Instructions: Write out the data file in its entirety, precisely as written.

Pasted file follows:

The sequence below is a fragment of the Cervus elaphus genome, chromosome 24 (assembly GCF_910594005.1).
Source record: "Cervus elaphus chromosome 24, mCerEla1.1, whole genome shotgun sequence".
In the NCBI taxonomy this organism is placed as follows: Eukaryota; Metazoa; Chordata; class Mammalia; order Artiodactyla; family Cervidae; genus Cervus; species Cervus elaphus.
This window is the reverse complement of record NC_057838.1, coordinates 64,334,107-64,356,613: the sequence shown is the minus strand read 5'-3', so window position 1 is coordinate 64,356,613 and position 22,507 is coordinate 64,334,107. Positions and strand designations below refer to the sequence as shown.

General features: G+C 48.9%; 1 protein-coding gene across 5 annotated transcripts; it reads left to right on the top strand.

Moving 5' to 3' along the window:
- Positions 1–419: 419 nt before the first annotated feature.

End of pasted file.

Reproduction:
The sequence below is a fragment of the Cervus elaphus genome, chromosome 24 (assembly GCF_910594005.1).
Source record: "Cervus elaphus chromosome 24, mCerEla1.1, whole genome shotgun sequence".
In the NCBI taxonomy this organism is placed as follows: Eukaryota; Metazoa; Chordata; class Mammalia; order Artiodactyla; family Cervidae; genus Cervus; species Cervus elaphus.
This window is the reverse complement of record NC_057838.1, coordinates 64,334,107-64,356,613: the sequence shown is the minus strand read 5'-3', so window position 1 is coordinate 64,356,613 and position 22,507 is coordinate 64,334,107. Positions and strand designations below refer to the sequence as shown.

General features: G+C 48.9%; 1 protein-coding gene across 5 annotated transcripts; it reads left to right on the top strand.

Moving 5' to 3' along the window:
- Positions 1–419: 419 nt before the first annotated feature.